Common dietary sources of fiber include:

3. Magnesium

Magnesium acts as a safe, natural laxative that helps alleviate constipation. This supplement relaxes the large and small intestine muscles, leading to easier bowel movements.

Magnesium supplements are ideal for IBS-C (constipation-predominant IBS) due to intestine muscle dysfunction. If you experience frequent diarrhea, this probably isn’t a supplement for you.

Caution: High doses of magnesium may lead to diarrhea. Talk to a healthcare professional about the ideal dosage.

4. Peppermint Oil

Peppermint oil has antispasmodic properties, meaning it relaxes the muscles of the gastrointestinal tract (GI tract). This essential oil reduces IBS symptoms, such as stomach pain and abnormal bowel movements.

You can rub this essential oil on your stomach to relieve IBS symptoms, or you can find peppermint oil supplements with a special enteric coating to relieve IBS without causing heartburn.

It’s not a great idea to consume peppermint oil straight, so invest in some empty capsules or mix it with something else (like an herbal tea). High-quality essential oils are potent, so it’s best to use caution when consuming them.

Overall, peppermint oil is a great IBS treatment option if the root cause of your symptoms is gut motility dysfunction or muscle spasms.

5. Digestive Enzymes

Digestive enzymes, including lactase and hemicellulase, are supplements that help break down fats, proteins, and carbohydrates. These enzymes facilitate digestion and nutrient absorption.

People with IBS may take enzyme supplements to reduce IBS symptoms, especially if the root cause of their symptoms is difficulty digesting certain foods. 

Lact-Aid, an over-the-counter digestive enzyme, is a go-to for many people with lactose intolerance to help them digest small amounts of lactose. More complex digestive enzyme supplements are often needed for people with multiple food sensitivities, which are common in IBS.

6. Flaxseed

Also called linseed, flaxseed is rich in fiber and fatty acids, which reduce inflammation and regulate bowel regularity. Flaxseed supplements are safe and effective for both primary types of IBS — diarrhea-predominant and constipation-predominant.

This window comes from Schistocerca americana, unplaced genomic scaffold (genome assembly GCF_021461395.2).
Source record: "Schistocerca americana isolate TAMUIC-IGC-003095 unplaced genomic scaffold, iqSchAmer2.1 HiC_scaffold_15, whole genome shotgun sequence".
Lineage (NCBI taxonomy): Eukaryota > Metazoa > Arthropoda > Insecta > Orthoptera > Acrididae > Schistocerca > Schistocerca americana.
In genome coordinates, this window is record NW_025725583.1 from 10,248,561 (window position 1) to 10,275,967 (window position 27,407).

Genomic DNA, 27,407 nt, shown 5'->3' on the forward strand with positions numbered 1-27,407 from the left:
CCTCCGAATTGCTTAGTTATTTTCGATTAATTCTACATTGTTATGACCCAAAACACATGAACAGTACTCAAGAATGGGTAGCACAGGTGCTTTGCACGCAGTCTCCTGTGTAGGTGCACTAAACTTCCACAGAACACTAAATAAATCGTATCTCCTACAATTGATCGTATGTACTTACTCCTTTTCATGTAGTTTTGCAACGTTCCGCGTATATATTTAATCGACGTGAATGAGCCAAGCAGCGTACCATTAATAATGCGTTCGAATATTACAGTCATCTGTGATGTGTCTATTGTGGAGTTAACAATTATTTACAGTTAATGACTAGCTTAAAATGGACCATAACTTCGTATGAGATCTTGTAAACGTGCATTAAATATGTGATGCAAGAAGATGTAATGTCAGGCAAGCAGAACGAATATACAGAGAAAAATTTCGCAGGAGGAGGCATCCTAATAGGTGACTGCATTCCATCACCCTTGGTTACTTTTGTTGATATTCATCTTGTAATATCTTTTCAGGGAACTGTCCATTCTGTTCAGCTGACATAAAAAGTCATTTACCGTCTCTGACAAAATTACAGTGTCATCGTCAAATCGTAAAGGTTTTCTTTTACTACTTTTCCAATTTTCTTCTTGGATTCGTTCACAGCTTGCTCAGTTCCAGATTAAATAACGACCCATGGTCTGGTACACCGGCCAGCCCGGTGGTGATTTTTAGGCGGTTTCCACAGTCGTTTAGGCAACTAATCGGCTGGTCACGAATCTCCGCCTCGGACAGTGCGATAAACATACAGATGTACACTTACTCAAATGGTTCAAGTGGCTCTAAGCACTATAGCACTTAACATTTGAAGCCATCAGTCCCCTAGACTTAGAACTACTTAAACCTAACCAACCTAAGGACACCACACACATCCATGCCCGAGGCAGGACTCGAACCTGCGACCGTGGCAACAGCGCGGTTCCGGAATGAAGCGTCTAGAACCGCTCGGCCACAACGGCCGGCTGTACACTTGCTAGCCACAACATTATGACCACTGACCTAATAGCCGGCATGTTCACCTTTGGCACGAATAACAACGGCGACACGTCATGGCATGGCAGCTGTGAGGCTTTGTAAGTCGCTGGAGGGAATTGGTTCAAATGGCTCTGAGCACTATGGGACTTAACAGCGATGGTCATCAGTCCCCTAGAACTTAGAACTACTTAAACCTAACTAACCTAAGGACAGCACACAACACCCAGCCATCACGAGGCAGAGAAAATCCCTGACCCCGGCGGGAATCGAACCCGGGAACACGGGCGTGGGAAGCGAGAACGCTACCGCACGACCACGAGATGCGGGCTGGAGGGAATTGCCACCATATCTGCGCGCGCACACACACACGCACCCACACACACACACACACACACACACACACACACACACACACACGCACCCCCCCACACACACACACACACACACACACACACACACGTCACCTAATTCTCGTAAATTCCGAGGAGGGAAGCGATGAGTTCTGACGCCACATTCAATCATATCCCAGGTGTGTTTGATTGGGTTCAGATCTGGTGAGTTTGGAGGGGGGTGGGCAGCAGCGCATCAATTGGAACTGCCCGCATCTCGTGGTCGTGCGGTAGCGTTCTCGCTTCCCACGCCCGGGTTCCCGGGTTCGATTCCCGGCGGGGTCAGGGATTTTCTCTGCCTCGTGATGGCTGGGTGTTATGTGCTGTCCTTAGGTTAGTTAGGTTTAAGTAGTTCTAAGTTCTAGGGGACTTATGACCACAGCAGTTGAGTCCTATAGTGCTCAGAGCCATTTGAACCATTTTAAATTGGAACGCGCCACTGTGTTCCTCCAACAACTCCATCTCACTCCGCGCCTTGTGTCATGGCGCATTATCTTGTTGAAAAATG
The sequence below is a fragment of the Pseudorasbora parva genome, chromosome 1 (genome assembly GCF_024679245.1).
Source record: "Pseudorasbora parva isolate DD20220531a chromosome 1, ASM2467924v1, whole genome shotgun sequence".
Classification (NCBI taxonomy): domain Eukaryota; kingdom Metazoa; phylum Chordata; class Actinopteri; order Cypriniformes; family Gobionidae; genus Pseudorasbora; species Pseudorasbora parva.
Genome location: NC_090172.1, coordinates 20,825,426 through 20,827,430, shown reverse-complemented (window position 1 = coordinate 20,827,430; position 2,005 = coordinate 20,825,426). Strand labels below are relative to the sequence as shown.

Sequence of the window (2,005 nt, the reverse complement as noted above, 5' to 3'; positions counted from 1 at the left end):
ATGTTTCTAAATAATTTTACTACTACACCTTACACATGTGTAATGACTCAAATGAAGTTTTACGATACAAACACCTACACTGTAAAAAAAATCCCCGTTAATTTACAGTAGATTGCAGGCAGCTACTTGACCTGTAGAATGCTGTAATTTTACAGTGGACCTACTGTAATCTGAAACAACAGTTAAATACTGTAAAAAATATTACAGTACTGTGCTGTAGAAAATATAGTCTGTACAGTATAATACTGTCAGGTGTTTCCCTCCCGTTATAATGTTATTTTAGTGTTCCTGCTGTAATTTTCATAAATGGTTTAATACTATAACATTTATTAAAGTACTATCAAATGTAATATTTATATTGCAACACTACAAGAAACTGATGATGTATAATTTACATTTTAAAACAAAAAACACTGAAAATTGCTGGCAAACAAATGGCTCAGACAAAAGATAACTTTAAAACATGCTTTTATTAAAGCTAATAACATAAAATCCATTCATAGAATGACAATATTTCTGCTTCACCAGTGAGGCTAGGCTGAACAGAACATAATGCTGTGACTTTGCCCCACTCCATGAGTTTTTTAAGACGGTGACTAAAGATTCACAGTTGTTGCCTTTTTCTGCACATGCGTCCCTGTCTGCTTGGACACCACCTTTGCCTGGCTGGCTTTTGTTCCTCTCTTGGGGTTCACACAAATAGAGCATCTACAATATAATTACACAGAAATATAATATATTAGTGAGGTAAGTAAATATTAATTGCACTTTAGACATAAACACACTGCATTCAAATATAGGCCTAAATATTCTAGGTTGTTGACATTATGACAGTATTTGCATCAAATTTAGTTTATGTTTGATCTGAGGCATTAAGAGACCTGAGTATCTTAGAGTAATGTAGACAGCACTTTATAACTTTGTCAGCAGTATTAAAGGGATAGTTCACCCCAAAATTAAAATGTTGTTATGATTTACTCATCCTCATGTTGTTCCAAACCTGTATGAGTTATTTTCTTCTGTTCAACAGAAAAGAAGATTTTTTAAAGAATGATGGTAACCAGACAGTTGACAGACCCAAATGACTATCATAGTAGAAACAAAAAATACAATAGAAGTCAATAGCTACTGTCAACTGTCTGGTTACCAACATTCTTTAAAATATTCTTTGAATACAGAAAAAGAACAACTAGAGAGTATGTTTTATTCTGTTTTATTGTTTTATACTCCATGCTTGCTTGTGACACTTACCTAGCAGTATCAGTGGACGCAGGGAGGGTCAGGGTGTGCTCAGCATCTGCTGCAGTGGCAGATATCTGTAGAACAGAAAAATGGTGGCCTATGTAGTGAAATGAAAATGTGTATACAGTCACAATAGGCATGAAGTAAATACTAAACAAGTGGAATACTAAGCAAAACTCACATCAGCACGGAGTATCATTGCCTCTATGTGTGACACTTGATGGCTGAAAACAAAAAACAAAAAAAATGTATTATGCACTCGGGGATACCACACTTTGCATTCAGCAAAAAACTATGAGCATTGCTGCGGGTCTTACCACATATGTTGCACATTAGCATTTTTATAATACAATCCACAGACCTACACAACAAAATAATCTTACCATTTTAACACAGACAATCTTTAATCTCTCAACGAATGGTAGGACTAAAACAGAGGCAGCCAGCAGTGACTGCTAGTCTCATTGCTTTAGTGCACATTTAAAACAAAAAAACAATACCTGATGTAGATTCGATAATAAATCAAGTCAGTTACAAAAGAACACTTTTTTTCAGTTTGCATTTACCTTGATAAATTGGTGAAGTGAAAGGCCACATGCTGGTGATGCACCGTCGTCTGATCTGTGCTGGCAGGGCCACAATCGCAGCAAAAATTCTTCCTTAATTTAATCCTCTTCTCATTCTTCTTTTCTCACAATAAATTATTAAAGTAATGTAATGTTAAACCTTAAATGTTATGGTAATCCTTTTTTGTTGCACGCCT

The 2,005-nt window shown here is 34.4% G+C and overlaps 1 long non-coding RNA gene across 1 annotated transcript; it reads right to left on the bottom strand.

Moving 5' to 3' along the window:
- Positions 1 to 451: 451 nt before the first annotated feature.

Recent studies have shown that flaxseed may significantly “relieve constipation, abdominal pain, and bloating” in IBS-C patients, compared to placebo.

Ground flaxseed and flaxseed oil may be recommended to ease IBS symptoms. Flaxseed is particularly effective when inflammation or bowel irregularity (frequent diarrhea or constipation) is your primary symptom.

7. Ginger

Native to Southeast Asia, ginger is a widespread spice and supplement common in traditional Chinese and Ayurvedic medicine. It is also one of the most widely used herbal medicines by IBS patients.

Ginger helps reduce nausea and vomiting, which are sometimes symptoms of IBS. Its anti-inflammatory, antibacterial, and antioxidant properties may alleviate abdominal pain and bloating.

People with IBS-D (diarrhea-predominant IBS) should consider taking ginger to relieve bloating, intestinal sensitivity, and nausea symptoms while lowering inflammation.

8. Guar Gum

Guar gum is a soluble, non-gelling fiber that helps regulate bowel movements and improve stool consistency. Like other fiber-related supplements, it has been shown to help in both IBS-C and IBS-D.

This supplement absorbs excess water in the gut, making guar gum especially helpful for people with IBS symptoms like irregular bowel movements and water absorption problems.

9. Slippery Elm

Also called Ulmus rubra, slippery elm is an herbal supplement that may treat IBS, especially constipation-predominant symptoms.

Slippery elm coats and soothes the mucous membranes of your GI tract, relieving upset stomach, gut inflammation, and bowel irregularity.

10. Vitamin E

Vitamin E has anti-inflammatory, antioxidant, and pro-immune properties that play a role in the overall health of your digestive tract.